At Electric Literature, Marie-Helene Bertino discusses the importance of disrupting realism in her fiction and opting to explore the fantastical to get closer to the truth. “Perhaps we want to break the laws of physics because it’s fun,” Bertino says, “because we want to reach a particular emotional resonance unable to be accessed through conventional methods. Because we do not think using the supernatural elements is out of the ordinary. Because the supernatural is our ordinary and to write realism would be, for us, stranger. Perhaps we venture outside realism because to express our understanding of life, because removing the middleman of simile and making the figurative real feels more honest.”
Andrew Ervin interviewed Matt Bell for Tin House. Bell’s forthcoming novel In the House Upon the Dirt Between the Lake and Woods will come out this summer. (Excerpt) It’s a book that was at least partially enhanced by Bell’s sense of “competition … of a useful kind” with his friend Robert Kloss. “I was so blown away [by Alligators of Abraham],” Bell admits, “that I can remember having to resist putting down his first novel to go make mine better.”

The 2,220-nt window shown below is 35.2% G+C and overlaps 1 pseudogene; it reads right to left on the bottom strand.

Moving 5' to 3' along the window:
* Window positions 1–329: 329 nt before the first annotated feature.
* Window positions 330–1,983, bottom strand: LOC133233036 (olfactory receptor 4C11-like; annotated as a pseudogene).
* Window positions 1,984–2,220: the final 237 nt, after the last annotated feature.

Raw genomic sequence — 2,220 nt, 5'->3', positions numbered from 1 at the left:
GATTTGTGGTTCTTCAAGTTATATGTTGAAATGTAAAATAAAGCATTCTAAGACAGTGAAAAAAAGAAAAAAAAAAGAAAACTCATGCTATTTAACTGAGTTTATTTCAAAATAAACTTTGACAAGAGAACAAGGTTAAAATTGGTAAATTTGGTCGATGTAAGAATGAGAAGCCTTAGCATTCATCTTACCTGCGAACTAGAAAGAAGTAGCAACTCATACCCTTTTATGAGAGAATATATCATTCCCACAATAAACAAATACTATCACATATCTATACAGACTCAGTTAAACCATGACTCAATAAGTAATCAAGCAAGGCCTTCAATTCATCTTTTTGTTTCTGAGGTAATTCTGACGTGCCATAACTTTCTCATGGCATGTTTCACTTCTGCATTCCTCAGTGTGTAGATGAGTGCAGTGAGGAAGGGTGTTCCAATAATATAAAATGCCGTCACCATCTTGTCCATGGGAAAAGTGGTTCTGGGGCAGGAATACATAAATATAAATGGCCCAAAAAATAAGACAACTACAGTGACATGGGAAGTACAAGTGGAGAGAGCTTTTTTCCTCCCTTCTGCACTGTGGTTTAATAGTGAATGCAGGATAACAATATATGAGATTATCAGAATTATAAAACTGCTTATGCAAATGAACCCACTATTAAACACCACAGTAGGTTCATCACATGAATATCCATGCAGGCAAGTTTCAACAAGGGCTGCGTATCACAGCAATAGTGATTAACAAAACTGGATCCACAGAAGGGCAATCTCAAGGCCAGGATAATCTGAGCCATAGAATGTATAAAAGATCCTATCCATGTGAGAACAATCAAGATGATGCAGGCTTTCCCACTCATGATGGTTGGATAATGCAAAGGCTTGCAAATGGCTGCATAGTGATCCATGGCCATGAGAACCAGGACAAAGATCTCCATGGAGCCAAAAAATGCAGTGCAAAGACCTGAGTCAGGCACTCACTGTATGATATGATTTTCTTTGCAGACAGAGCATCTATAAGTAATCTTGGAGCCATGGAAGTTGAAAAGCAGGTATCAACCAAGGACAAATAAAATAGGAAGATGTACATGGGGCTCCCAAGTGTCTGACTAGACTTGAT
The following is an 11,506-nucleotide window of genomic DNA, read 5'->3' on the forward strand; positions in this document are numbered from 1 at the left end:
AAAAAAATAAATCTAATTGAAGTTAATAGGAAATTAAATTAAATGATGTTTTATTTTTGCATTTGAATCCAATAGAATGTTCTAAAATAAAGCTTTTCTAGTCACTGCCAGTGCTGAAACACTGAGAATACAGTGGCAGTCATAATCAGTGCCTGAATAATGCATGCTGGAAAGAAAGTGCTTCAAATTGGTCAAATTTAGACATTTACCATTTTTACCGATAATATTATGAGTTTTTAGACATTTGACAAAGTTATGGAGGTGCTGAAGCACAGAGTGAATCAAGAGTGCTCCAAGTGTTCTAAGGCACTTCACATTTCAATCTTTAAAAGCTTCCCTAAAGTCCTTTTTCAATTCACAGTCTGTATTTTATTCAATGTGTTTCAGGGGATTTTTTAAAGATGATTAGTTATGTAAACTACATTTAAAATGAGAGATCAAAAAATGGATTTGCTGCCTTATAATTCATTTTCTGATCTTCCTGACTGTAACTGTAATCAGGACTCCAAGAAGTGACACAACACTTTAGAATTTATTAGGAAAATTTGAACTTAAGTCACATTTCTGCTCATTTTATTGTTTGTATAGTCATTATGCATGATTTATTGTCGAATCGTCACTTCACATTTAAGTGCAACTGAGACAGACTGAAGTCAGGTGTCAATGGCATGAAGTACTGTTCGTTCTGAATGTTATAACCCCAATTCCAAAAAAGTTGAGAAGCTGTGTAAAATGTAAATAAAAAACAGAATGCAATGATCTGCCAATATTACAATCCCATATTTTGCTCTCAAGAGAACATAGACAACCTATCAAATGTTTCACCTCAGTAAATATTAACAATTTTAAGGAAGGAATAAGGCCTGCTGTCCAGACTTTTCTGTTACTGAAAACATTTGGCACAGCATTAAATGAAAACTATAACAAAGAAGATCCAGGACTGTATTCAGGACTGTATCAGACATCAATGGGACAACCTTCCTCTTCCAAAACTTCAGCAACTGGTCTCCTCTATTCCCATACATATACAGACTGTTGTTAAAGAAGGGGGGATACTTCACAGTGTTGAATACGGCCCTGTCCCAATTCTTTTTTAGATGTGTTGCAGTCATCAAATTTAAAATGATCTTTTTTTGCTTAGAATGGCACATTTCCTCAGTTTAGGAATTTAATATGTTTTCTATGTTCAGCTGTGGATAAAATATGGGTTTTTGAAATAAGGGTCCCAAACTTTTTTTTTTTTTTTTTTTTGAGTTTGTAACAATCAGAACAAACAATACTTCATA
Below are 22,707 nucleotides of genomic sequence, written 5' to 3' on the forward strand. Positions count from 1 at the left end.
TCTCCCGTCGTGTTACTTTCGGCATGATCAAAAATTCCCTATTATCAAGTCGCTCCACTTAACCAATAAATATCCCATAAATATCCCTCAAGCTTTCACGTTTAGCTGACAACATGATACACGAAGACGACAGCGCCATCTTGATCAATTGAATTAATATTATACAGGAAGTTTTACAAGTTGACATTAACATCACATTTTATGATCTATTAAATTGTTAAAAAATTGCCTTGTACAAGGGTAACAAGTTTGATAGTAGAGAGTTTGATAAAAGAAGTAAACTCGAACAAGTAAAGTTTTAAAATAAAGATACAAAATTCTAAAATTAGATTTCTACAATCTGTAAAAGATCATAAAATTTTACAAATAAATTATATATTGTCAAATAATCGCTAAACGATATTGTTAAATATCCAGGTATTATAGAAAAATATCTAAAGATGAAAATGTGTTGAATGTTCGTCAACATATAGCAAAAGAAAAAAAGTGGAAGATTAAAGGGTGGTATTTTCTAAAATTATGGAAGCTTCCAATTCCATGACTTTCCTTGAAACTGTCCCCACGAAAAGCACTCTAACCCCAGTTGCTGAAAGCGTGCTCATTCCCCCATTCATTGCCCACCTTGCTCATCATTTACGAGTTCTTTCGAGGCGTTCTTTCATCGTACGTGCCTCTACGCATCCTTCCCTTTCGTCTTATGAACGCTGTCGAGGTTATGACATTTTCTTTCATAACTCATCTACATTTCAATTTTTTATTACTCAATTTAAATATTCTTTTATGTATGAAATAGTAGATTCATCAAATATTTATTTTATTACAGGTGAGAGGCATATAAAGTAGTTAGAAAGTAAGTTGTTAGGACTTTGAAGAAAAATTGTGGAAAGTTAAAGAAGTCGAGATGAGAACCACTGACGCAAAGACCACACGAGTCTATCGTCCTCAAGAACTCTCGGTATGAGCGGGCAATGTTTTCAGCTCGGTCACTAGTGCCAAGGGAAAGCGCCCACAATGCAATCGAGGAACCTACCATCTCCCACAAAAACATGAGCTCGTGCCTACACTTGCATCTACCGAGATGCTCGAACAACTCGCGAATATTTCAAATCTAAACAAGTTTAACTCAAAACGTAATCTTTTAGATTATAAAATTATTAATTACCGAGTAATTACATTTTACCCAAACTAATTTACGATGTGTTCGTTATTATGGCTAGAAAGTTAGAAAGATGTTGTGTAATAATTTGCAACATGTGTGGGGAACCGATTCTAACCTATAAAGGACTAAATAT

Millions writer Sonya Chung has a trenchant essay up at Huffington Post on the topic of writing and motherhood: “Art Before Life: Questioning the Parenthood Question.”
“Wouldn’t it be nice if we were older? / Then we wouldn’t have to wait so long,” crooned Brian Wilson in The Beach Boys’ 1966 hit “Wouldn’t It Be Nice.” The song went on to become the title of Wilson’s autobiography. Now, over half a century later, the crew is finally older, and fans hoping for a reunion won’t have to “wait so long” because the band’s officially announced an upcoming 50th anniversary tour.
“In my adolescence people spoke of ‘café intellectuals,’ not with the respect due to a sect that transmits ideas within the cramped space of a table but with the contempt reserved for those who turn their backs on reality and take refuge in vain speculation.” Juan Villoro on the writing life in Mexico City’s cafés as part of the “Writing Life Around the World” series for Electric Literature.